Non-Sponsor Assessment Package Review (StateRAMP Approvals Committee) *
CSPs without a StateRAMP sponsor may still submit an initial SAR package for authorization review to the StateRAMP Approvals Committee. Unlike the JAB, the committee is not selective and is first-in-first-out (queue). The Approvals Committee has set a rate of review of 2-3 packages per month.
What are StateRAMP’s Requirements? **
The similarities between the programs don’t end with just the process. When you undergo a StateRAMP assessment, the purpose is also very comparable to that of FedRAMP—you must identify your risk tolerance based on the data you will store.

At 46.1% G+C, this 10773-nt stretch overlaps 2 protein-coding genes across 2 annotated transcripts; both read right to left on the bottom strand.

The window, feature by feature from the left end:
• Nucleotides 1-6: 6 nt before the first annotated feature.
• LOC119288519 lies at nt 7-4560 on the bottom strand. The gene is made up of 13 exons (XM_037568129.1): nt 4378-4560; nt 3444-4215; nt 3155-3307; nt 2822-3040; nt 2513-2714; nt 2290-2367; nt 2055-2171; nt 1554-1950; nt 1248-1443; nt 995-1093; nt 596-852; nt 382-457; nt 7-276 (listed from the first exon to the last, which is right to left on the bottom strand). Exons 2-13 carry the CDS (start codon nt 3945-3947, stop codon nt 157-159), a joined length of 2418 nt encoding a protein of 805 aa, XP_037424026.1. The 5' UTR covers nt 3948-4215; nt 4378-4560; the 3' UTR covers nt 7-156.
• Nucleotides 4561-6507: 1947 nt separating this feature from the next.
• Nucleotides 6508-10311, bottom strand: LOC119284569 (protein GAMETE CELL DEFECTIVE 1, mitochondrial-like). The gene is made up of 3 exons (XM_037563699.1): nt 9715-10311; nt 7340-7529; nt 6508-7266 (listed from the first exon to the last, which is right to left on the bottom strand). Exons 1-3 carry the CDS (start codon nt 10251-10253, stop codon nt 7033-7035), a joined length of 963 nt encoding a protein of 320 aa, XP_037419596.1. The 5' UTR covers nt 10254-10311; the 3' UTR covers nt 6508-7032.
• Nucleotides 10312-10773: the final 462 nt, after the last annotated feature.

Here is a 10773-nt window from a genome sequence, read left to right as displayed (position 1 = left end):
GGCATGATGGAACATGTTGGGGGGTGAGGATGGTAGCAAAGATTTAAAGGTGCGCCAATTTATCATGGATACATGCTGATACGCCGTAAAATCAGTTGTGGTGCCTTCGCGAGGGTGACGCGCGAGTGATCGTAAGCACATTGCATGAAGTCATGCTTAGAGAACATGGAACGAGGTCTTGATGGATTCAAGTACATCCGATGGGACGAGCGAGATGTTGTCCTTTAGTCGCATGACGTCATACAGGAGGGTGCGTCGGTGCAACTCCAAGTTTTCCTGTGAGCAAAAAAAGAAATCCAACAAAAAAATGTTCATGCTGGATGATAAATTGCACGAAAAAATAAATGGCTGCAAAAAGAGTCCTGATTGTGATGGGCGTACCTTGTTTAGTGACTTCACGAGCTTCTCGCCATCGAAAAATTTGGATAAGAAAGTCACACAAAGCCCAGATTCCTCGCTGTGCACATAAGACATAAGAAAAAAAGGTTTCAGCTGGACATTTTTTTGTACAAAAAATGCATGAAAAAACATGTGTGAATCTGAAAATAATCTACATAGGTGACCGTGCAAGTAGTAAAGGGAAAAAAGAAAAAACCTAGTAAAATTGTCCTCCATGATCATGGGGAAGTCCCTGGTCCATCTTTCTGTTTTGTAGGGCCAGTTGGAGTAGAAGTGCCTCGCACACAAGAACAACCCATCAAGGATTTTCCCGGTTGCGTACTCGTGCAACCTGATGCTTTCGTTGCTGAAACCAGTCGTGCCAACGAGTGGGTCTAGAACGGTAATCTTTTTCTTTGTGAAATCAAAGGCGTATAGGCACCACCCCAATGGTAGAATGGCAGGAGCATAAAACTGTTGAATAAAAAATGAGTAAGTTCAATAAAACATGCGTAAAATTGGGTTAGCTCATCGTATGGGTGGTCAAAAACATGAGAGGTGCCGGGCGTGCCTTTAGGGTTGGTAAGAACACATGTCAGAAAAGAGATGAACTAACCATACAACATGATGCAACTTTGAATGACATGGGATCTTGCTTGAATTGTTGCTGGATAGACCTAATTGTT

(This bit is arguably made easier as you can leverage the StateRAMP’s classification tool.)
When classifying said data, the StateRAMP Low, Low +, and Moderate designations also have a direct mapping to FedRAMP:
- StateRAMP Low:117 Controls
- StateRAMP Low+: 179 Controls with overlay requirements
- What is a control overlay? These are added controls to comply with additional requirements.
- Common control overlays would include those to accommodate Criminal Justice Information Services (CJIS), International Traffic in Arms Regulation (ITAR), Minimum Acceptable Risk Standards for Exchanges (MARS-E), Privacy Controls, Health Insurance Portability and Accountability Act (HIPAA), etc.
- StateRAMP Moderate: 312 Controls--while there's no specific control set designation, a government sponsor can add additional controls to be assessed.